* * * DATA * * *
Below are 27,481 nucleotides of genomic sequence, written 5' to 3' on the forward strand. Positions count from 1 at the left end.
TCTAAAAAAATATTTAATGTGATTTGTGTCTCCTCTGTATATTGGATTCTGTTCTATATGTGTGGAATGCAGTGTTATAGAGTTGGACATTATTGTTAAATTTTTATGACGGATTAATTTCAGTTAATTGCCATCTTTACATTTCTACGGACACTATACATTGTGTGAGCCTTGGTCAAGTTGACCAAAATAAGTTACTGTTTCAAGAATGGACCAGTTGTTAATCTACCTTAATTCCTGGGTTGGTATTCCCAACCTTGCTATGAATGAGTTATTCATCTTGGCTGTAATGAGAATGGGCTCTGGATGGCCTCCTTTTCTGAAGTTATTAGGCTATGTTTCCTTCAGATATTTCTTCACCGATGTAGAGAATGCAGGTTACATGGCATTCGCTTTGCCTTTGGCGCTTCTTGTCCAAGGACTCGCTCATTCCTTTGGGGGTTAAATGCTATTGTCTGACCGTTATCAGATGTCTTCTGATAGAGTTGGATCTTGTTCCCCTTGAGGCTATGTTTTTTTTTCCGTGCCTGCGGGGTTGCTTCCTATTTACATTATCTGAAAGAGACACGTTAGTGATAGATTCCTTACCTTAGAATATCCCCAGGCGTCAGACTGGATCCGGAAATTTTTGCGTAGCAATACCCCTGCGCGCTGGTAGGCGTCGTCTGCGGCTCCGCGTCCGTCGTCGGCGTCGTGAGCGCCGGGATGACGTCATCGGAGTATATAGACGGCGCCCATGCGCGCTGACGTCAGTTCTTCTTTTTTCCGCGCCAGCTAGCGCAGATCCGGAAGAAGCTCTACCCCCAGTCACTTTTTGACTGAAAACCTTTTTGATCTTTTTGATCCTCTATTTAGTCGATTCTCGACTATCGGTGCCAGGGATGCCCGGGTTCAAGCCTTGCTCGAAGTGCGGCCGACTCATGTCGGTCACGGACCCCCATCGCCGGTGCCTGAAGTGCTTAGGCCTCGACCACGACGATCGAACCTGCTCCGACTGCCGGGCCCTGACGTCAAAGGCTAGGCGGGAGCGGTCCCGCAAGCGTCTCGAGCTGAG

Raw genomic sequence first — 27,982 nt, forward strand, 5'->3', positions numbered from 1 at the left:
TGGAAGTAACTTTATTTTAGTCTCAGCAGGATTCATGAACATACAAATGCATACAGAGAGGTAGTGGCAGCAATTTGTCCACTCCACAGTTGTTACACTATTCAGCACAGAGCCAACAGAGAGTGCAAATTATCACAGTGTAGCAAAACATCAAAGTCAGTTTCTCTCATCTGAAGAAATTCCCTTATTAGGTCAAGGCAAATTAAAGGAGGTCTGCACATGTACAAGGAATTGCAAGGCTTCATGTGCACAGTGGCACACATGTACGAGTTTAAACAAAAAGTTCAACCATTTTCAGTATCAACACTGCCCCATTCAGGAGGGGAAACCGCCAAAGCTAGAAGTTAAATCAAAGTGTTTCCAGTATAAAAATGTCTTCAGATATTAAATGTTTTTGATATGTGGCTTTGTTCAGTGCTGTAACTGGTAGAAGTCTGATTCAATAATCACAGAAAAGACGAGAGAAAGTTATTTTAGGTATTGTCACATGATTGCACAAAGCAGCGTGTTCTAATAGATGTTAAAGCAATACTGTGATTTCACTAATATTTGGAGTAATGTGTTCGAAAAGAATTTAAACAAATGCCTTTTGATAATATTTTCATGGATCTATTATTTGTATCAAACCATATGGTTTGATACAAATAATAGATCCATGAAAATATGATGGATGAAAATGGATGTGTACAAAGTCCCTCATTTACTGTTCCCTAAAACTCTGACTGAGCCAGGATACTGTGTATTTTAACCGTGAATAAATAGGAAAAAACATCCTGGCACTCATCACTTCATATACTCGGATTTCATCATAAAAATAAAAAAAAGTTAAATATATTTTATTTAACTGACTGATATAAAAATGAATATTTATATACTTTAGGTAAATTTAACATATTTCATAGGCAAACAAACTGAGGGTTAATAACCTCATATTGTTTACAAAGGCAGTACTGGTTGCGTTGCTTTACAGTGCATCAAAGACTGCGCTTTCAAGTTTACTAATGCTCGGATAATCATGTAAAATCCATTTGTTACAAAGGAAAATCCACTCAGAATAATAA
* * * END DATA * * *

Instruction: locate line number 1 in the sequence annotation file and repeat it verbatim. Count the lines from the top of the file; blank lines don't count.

Below are 27,481 nucleotides of genomic sequence, written 5' to 3' on the forward strand. Positions count from 1 at the left end.